The course is a springboard into undergraduate study, topics are linked to the core subjects of the first year of our BA (Hons) History. You examine a range of time periods covering over 500 years, including:
• the development of modern Britain
• issues surrounding the history of the British Empire
• sixteenth and seventeenth century history including the Lutheran Reformation
• European social and political history in the nineteenth and twentieth centuries.
Where you study
What you study
Introduction to history and primary sources
The first session introduces you to the course, you look at the main learning points and how your work is assessed. You consider the main ways to study the past and examine primary sources, starting with photographs and illustrations.
Primary sources II: Accessing the past
You continue to explore primary sources, particularly, historical diaries, oral testimony, newspapers and sources relating to the history of Teesside University’s campus to shed light on what the urban environment tells us about the past.
You learn about Teesside University Library website, where you can find a wide variety of resources. You also explore different kinds of secondary sources, see how they should be used and how you can evaluate secondary information.
Historical debates and imperial history
You explore how historians debate, how they make use of historiography and why it is important that they maintain objectivity and be aware of the problems of bias. You also explore the British Empire, its development, why it declined and how it should be remembered.
Understanding early modern history
You explore the main events in British history between 1485-1750, examine key source material and try to gain an insight into what life was like for people living at this time. You also critically examine early-modern kingship and discover how you can use portraiture and art as a primary source.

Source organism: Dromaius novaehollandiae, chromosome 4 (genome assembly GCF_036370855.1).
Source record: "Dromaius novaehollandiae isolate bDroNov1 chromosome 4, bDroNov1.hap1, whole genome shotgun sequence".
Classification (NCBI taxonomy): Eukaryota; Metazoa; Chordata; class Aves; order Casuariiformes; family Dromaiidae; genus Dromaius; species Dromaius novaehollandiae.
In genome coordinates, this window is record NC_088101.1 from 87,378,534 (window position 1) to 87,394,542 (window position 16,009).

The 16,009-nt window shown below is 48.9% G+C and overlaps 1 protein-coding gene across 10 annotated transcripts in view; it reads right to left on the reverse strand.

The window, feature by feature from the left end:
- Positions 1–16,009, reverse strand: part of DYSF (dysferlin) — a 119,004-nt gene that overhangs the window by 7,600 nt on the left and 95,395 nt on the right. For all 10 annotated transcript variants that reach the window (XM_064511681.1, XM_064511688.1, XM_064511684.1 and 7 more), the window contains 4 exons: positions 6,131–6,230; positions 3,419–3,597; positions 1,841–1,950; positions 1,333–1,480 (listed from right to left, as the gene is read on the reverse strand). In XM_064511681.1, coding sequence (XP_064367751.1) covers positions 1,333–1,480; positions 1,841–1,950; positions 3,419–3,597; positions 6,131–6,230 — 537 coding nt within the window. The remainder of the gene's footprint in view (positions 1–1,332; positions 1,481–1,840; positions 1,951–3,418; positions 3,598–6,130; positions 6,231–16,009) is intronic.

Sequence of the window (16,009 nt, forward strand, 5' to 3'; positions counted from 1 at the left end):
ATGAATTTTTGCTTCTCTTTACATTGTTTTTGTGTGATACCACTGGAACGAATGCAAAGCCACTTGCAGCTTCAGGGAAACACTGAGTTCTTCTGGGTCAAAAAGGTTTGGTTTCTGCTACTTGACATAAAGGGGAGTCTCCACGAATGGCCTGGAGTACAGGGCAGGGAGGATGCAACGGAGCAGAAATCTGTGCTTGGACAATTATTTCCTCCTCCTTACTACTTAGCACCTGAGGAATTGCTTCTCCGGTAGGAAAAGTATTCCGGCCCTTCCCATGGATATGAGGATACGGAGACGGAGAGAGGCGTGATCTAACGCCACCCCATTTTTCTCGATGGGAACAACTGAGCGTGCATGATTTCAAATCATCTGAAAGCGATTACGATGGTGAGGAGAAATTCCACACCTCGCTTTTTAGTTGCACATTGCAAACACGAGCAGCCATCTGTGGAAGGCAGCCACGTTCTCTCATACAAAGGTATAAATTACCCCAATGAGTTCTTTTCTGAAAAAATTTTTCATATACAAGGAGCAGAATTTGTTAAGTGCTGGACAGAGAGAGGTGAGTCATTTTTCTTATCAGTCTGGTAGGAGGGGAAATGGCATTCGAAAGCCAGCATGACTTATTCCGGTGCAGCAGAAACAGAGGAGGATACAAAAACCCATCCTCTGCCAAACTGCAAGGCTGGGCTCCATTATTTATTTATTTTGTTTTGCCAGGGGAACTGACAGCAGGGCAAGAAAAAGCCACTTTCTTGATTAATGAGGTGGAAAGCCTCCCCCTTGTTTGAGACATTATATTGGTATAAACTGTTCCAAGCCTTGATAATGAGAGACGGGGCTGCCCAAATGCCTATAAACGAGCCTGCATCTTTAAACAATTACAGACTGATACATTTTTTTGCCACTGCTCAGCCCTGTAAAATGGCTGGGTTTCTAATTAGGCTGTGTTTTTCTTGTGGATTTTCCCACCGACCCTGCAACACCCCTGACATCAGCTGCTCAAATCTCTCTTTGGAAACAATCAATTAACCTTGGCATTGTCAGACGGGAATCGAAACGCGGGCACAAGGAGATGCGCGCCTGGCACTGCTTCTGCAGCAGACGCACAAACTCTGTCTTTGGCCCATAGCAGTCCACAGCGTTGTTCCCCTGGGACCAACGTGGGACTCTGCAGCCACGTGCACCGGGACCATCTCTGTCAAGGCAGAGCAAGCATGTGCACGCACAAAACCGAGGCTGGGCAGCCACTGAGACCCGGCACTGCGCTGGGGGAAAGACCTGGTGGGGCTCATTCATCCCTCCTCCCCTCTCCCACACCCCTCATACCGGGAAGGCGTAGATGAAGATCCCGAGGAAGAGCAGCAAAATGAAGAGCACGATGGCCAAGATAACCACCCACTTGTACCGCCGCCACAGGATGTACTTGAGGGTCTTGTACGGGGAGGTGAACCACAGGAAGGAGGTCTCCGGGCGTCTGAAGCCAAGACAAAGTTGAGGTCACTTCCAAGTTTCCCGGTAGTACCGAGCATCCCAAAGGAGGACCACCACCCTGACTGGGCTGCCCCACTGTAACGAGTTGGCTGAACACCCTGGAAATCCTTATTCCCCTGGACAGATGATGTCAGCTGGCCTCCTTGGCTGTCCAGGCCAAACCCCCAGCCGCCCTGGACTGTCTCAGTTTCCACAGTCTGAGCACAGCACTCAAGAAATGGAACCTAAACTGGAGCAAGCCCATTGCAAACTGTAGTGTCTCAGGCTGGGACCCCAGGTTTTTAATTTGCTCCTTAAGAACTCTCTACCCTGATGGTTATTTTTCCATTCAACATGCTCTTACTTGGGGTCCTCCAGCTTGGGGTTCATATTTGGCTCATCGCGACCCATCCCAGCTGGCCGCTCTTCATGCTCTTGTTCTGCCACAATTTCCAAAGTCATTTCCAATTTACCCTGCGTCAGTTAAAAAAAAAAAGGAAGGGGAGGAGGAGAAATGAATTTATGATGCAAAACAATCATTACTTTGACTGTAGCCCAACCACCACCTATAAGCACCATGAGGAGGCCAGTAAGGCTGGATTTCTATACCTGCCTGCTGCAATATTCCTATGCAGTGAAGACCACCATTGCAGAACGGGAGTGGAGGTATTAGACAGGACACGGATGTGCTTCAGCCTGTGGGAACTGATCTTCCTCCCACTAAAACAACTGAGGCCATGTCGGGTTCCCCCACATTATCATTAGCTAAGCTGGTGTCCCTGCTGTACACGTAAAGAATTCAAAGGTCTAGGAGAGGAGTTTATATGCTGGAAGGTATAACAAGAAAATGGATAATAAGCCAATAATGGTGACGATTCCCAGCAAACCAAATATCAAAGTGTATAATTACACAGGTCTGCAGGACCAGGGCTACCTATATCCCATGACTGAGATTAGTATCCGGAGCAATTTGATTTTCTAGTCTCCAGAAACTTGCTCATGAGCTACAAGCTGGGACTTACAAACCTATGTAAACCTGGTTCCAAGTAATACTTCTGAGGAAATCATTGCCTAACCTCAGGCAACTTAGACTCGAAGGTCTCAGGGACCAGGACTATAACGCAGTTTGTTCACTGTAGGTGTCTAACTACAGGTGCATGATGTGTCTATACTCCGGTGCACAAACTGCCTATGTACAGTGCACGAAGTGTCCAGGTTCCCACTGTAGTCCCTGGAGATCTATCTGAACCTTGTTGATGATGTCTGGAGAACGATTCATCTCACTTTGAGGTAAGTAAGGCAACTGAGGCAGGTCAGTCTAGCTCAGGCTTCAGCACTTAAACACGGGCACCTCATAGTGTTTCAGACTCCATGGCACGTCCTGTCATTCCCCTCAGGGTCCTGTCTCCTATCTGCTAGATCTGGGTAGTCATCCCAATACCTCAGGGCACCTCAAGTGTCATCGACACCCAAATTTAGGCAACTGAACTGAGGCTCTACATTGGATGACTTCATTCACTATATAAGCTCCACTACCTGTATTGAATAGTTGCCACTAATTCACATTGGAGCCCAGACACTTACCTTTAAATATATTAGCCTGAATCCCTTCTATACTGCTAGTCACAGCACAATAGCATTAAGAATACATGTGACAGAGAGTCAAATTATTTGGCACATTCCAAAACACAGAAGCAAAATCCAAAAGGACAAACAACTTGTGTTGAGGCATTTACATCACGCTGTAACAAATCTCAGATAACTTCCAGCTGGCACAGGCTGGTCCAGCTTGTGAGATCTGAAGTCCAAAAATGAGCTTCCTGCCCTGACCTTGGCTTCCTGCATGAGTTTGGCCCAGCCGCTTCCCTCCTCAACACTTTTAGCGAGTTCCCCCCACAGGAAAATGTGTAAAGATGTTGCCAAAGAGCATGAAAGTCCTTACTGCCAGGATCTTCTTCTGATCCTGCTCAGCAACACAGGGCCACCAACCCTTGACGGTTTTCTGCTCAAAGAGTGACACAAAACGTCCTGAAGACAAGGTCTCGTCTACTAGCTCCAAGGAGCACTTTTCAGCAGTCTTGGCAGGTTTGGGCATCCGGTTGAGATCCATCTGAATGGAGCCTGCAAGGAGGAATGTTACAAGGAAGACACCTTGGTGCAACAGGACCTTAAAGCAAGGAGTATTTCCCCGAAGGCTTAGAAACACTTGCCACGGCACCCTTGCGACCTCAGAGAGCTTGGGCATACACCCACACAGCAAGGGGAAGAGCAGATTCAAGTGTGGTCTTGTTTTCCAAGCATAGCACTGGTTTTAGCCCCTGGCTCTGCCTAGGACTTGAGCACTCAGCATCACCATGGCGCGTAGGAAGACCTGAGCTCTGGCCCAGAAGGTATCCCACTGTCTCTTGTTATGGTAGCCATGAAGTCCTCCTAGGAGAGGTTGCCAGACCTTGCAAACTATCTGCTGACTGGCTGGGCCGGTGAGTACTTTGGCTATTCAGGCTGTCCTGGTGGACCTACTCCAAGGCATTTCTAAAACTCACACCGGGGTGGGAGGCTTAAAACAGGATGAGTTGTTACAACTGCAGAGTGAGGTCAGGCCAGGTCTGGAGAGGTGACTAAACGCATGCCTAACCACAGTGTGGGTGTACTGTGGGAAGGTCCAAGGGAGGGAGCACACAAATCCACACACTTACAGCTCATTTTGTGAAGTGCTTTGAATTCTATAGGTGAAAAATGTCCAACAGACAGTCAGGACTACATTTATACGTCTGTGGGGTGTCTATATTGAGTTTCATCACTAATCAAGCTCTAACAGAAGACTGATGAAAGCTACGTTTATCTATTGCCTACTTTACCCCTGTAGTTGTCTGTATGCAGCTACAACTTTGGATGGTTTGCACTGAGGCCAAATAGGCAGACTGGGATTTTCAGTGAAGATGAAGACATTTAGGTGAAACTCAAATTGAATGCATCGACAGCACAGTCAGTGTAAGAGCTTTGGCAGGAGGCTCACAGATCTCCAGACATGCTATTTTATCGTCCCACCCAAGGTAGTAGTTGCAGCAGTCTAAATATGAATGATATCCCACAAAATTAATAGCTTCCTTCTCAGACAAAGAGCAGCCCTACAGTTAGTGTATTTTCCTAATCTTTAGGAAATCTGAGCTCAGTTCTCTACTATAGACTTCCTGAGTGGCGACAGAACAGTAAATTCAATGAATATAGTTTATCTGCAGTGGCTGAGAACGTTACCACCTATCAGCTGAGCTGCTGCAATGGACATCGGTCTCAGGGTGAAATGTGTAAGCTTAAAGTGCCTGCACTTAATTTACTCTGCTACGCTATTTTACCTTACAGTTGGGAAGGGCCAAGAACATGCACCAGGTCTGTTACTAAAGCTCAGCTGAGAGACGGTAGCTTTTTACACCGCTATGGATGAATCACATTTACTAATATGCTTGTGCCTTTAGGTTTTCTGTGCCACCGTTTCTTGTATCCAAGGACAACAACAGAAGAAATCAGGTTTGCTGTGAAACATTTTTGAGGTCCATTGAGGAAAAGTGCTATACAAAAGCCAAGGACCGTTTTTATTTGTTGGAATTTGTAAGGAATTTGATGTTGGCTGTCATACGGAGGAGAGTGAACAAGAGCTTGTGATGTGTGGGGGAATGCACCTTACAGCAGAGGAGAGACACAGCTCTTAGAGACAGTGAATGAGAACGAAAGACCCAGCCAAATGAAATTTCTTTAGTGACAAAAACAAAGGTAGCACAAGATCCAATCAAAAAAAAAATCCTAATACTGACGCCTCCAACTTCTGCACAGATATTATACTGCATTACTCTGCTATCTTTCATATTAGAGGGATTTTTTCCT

Interpreting religious change
You explore the early-modern period by thinking about the starting point of one of history’s biggest transformations – the Reformation. You consider the issues that prompted Martin Luther to take action, debate what motivated him, try to make sense of how events played out and interpret what the legacy of his actions are.
Exploring modern European history
You examine the major European developments from the French Revolution in 1789 through to the adoption of a single European currency in 2000. You consider why timelines can be useful to historians before looking at the key events, alliances and conflicts that defined the modern period. You also examine important primary sources.
Examining History: The Fall of France
You look in detail at the plight of France during the Second World War. You explore ‘the exodus’ which occurred as the French tried to escape the Nazi invasion and the terms of the armistice and consider what life was like in occupied/Vichy France.
How you are assessed
1 x primary source evaluation (500 words)
1 x short essay (750-1,000 words)
One draft of each may be submitted beforehand for feedback.